Patience. - by Nate
This week the quarterback Carson Palmer led the Cincinnati Bengals as they dismantled the highly touted Minnesota Vikings 37-8.
Palmer completed his first nine passes against a dazed Minnesota defense. Palmer went 27-of-40 for 337 yards overall with touchdown passes to three different receivers. By halftime he had already passed for 267 yards and a 27-0 lead. To put that in perspective, if he had stayed on that pace he would have finished the game with over 500 yards passing. Carson Palmer could be this years breakout NFL star and the next Dan Marino. But success is no stranger to Carson Palmer.
In 2002 Carson Palmer led the USC Trojans to an undefeated season and a college football National Championship. Palmer rewrote the Trojans' record books, for most total yards most plays, most passing yards, most passing touchdowns , most pass completions, most pass attempts and most 300-yard passing games (10, including three for over 400 yards). Palmer also set school and conference records for his career with at least 2,500 yards of total offense in three seasons and won the coveted Heisman Trophy.
But do you know how many passing yards Carson Palmer had in 2003? Zero! No attempts, no completions, no touchdowns, no plays! Palmer's coaches did not want to throw Palmer into the fire too quickly and potentially ruin him as an NFL player. They smartly sat him on the bench behind a veteran NFL quarterback to learn, watch and wait. So for an entire year Palmer held a clipboard and a water bottle. What a humbling experience for a former USC star. But this patience is now paying big dividends.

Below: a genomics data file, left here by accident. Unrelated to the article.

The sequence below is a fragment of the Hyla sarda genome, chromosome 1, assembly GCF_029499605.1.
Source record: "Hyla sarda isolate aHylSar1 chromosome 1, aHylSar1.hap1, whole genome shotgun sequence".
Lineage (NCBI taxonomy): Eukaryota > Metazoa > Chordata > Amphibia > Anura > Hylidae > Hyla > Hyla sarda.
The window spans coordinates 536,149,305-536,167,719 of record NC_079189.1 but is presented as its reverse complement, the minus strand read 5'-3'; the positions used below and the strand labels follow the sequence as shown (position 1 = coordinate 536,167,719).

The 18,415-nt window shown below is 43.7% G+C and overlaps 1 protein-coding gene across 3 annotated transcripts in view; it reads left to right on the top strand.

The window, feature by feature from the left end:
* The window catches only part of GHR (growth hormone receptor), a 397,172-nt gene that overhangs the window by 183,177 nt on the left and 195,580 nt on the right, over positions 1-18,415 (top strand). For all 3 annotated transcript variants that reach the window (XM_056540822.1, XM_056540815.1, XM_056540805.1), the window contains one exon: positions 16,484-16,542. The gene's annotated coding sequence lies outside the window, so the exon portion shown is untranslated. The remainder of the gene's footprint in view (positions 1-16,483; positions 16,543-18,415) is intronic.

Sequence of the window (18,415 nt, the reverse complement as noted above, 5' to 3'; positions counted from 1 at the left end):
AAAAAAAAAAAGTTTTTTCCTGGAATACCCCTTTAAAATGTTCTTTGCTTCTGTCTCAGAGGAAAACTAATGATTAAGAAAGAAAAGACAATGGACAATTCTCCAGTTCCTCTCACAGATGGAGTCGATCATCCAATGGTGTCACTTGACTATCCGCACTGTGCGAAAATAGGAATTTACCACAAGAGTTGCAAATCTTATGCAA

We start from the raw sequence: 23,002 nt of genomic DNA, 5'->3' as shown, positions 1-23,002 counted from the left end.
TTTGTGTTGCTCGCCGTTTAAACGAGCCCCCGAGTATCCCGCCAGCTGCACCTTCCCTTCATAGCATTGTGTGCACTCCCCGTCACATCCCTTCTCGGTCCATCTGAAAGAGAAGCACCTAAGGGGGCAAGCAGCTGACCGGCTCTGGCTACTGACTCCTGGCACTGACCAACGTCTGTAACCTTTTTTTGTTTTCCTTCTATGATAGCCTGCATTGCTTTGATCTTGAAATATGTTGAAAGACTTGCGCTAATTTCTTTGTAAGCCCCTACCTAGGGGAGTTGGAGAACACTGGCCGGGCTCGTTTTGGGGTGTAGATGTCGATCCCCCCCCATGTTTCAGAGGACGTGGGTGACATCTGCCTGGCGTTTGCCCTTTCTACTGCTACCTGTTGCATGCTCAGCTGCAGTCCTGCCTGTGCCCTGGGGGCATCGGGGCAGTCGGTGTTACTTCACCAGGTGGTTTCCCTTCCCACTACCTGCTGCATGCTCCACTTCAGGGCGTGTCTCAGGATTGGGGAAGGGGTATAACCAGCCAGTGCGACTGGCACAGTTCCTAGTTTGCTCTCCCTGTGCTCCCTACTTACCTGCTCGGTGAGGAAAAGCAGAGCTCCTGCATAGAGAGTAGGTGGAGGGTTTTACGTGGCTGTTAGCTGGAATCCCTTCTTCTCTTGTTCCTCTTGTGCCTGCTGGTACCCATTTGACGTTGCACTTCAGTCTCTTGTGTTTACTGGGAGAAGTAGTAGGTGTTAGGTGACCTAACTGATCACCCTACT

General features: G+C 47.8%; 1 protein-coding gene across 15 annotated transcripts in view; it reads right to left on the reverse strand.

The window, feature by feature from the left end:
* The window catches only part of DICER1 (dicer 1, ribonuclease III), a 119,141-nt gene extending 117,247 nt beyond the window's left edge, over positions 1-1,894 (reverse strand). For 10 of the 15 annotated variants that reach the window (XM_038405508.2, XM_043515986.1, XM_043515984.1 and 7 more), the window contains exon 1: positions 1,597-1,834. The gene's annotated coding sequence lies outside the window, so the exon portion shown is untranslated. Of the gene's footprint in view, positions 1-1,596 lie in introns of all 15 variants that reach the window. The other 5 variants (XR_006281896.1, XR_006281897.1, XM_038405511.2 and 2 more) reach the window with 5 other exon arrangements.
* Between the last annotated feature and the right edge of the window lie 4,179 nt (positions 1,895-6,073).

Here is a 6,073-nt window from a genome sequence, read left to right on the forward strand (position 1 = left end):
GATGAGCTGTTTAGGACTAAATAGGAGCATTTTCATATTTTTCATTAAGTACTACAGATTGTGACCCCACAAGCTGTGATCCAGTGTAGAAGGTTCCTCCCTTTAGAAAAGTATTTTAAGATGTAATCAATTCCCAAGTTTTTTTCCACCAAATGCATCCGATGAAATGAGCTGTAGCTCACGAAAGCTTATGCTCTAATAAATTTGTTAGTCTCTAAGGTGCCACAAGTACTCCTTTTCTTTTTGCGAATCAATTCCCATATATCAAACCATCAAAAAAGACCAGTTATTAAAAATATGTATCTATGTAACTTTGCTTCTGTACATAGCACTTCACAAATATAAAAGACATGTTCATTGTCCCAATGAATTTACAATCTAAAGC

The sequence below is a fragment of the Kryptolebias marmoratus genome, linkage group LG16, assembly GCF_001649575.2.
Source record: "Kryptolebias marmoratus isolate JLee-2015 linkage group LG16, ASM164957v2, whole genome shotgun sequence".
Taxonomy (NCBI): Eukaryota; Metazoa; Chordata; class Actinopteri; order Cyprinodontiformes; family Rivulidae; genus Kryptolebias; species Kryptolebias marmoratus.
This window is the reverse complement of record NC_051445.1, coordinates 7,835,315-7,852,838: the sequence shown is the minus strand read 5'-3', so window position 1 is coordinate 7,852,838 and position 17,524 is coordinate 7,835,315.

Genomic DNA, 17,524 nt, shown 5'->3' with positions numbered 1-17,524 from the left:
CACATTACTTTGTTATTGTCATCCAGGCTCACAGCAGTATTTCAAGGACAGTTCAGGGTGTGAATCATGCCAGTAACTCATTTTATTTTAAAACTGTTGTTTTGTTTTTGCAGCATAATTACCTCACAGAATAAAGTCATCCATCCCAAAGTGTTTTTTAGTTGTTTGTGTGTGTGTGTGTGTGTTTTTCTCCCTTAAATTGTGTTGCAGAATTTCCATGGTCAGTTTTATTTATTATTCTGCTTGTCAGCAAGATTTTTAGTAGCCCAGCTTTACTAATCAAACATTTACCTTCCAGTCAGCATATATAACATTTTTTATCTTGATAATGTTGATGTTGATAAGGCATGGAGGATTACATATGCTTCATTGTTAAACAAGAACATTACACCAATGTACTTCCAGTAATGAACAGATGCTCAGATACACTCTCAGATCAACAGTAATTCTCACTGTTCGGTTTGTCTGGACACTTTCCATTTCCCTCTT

In flag football, there is a lot to learn about being patient. As a wide receiver, you have to be patient even if you are 'open' on most every play. You have to be patient knowing that with 7 other players on the field, the quarterback cannot get you the ball every play. It takes patience to wait for him to find you. That patience sometimes reaps big dividends.
As a defensive pass rusher, it takes patience not to go after the quarterback too quickly. If you overshoot he could run the ball right past you and you will have surrendered a big gain. You need to have patience and slowly cut those last few feet as the play progresses without overshooting.
As a defensive player, it takes patience to take a good angle on the field to get to catch the ball carrier. If you go straight for the guy with the ball, he won't be there when you get to him. A patient player surrenders a few yards with a good angle in order to cut the player off at the sideline. Patience is required at every position. And this is what separates good players from great players. Great players, like Carson Palmer have the patience to wait for their opportunities to come.
And such it is in life. God calls us to a life of patience. Sometimes life can be frustrating, and we have to wait for things to come. It is clear that we cannot always control our circumstances, but God wants you to develop that inner patience so that He can make you into the person He wants you to be.
Think about these words from Collosians Chapter 3:12-13, what God might be trying to tell you here:
"Therefore, as God's chosen people, holy and dearly loved, clothe yourselves with compassion, kindness, humility, gentleness and patience. Bear with each other and forgive whatever grievances you may have against one another. Forgive as the Lord forgave you.
As we continue playing this second half, and as you continue your life this week: Remember that when things are difficult and patience is required, that being patient will help refine your character, and help turn you into the person God wants you to be.